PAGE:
Flash Sale Note:
The Olantern is a new camping light and Olight is running a limited-time sale on it.
Click the link to check it out.
I know what you are thinking. There is no way a Walmart camping light can outperform a high-end, high-tech camping light.
Of course not! But there is a performance-to-price ratio that we can measure these lights by, and that is what we will examine – which is the better buy over for your camping situation. Should you buy a camping light that costs around $10 or one that costs well over $50?
That is a decision each person will have to make specific to their budget and intended use, but this comparison will help inform the decision you should make. Let’s meet the contenders…
Olight’s Olantern High-Tech Camping Light
The Olantern is a new addition to the Olight’s array of high-end lights. Olight sent me this light prior to its official public release for purposes of testing and reviewing.
If you haven’t read our reviews of Olight’s lights before, see the write-ups on the Warrior Mini EDC light, BALDR Mini, and Valkyrie PL-PRO. Their lights are not “budget lights” compared to something you might buy at Walmart, but compared to other name brands offering high-end tactical lights, their prices are very reasonable.
Olight has gained a strong foothold in the shooting, prepper, and outdoor enthusiast market. It was no surprise to see the birth of the Olantern to complement their inventory of lights. You don’t have to be a billionaire prepper to buy one of their light, you just need to know you are going to use it enough to justify the expense.
Walmart’s Ozark Trail Budget Camping Light
Ozark Trail is a brand of camping gear that many people are probably familiar with. That’s because it’s a Walmart brand. The Walmart home office is located in northwest Arkansas, home of the Ozark mountains, hence the name.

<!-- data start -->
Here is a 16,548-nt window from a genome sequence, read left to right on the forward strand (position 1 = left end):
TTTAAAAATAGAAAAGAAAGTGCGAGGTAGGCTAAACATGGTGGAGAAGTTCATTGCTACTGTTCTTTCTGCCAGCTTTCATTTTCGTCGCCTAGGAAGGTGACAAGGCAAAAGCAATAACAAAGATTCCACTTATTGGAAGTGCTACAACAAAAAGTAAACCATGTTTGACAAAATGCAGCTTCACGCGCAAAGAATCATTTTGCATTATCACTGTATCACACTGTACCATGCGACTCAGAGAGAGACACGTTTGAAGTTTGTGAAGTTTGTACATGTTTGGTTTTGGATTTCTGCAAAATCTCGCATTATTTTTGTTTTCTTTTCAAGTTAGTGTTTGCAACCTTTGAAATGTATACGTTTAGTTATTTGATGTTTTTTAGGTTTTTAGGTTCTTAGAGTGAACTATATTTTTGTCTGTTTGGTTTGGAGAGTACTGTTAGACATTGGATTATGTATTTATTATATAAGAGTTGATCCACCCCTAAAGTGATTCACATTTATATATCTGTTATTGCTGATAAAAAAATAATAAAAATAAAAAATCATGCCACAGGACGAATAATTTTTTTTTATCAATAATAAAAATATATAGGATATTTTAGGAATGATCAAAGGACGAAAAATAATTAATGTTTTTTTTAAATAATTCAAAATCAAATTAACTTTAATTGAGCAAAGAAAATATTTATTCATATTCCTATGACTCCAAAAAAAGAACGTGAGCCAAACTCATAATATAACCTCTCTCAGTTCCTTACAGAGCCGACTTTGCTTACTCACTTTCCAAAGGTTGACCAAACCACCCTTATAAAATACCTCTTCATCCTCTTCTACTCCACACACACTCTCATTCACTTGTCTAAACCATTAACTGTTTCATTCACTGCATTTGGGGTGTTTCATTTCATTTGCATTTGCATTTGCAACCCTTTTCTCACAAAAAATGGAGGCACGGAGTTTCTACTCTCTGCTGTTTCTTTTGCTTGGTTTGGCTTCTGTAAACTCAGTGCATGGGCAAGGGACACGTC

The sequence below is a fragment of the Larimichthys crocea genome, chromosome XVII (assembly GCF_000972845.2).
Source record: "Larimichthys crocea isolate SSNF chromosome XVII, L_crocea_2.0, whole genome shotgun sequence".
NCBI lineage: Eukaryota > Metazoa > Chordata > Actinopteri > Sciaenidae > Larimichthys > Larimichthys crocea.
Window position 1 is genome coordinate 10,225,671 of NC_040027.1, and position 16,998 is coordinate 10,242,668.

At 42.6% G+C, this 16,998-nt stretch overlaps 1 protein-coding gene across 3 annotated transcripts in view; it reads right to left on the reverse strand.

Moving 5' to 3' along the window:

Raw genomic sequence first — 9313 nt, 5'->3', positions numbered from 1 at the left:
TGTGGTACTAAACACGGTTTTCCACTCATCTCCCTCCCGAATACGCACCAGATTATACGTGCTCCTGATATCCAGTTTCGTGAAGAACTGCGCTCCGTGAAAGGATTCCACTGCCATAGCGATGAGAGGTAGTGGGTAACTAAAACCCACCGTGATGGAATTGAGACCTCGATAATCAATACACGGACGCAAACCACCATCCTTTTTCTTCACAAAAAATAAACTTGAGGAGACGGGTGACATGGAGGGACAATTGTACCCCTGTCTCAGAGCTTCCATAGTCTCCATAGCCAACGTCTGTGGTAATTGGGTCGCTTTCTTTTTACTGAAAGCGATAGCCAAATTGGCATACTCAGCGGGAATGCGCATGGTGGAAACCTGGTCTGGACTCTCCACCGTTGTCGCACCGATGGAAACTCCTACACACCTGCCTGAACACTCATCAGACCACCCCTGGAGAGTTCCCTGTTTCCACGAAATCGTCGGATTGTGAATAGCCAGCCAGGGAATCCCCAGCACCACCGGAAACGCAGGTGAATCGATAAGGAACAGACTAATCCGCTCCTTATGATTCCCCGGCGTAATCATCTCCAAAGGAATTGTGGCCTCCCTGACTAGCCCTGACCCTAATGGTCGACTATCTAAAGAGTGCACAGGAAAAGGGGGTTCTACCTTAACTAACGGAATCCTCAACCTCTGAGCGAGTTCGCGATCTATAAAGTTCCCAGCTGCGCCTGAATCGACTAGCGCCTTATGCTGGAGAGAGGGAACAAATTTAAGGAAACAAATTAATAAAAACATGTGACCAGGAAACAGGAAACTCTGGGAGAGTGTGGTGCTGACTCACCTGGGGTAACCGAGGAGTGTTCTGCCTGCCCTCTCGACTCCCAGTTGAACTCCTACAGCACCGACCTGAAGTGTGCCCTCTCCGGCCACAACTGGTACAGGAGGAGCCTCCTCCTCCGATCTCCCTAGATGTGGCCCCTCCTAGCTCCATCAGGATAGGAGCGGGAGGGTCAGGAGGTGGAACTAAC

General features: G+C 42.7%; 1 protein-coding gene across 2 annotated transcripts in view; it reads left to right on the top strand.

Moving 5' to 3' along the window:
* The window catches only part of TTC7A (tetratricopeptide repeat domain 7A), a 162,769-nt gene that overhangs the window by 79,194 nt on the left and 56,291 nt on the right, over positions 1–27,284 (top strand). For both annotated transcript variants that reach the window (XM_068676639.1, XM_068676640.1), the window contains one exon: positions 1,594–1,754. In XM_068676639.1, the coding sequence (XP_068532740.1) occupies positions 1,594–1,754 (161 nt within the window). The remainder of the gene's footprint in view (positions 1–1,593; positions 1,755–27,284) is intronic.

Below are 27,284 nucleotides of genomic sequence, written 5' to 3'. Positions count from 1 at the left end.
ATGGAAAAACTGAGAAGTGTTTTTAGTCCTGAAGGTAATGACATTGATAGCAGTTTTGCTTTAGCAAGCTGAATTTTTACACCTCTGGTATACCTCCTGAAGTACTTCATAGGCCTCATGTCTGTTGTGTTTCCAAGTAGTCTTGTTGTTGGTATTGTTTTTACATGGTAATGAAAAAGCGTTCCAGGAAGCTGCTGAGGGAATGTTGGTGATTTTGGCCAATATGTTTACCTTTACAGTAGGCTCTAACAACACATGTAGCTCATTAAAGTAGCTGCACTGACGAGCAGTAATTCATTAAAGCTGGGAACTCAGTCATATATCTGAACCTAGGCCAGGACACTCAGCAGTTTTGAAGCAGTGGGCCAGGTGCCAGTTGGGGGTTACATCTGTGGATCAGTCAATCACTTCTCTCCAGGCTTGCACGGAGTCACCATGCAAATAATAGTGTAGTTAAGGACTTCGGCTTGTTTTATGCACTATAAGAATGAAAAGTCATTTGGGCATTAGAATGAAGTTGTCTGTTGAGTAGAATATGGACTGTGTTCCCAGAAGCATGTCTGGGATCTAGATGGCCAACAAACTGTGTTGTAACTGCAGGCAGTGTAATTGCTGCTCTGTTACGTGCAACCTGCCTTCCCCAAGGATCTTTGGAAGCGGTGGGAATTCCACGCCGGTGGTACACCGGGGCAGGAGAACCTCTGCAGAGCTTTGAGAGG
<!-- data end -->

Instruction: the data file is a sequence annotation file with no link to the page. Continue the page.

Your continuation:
The light I’m using in this comparison is the 200 lumen multi-mode camping lantern. It can be purchased on the Walmart website or in the store for just under $10. I did not buy this light for the comparison, I owned it prior to this review. We have used it for several years to hang from the top of our tent or to set on a picnic table to play cards.
I have generally been quite happy with this light for car camping purposes. We have used it hanging from the top center of tents, on tables, and hanging inside a pop up camper when camping at locations that do not have power hookup.
It is certainly not a light that would be suitable for a bug out bag or anything of that nature, but for camping and general around the house use, it’s fine, particularly for the price.
Battery and Performance
The most obvious difference between the lights, and I’m sure what constitutes a large portion of the price difference, is in the power source. Olight’s Olantern uses the same method as their other lights – a rechargeable battery that powers through a magnetic USB cord. If you own multiple Olight products as I do, this makes thing very convenient. I have an Olight USB cord at our family charging station, so whenever one of my lights is running low, I just plug it in next to the kids’ cellphones and a few hours later it’s back at 100%.
My Ozark Trail, on the other hand, uses 3 D cell batteries. Note: I have an older unit and the new lanterns of this type runs on 4 AA batteries (a better design in my opinion).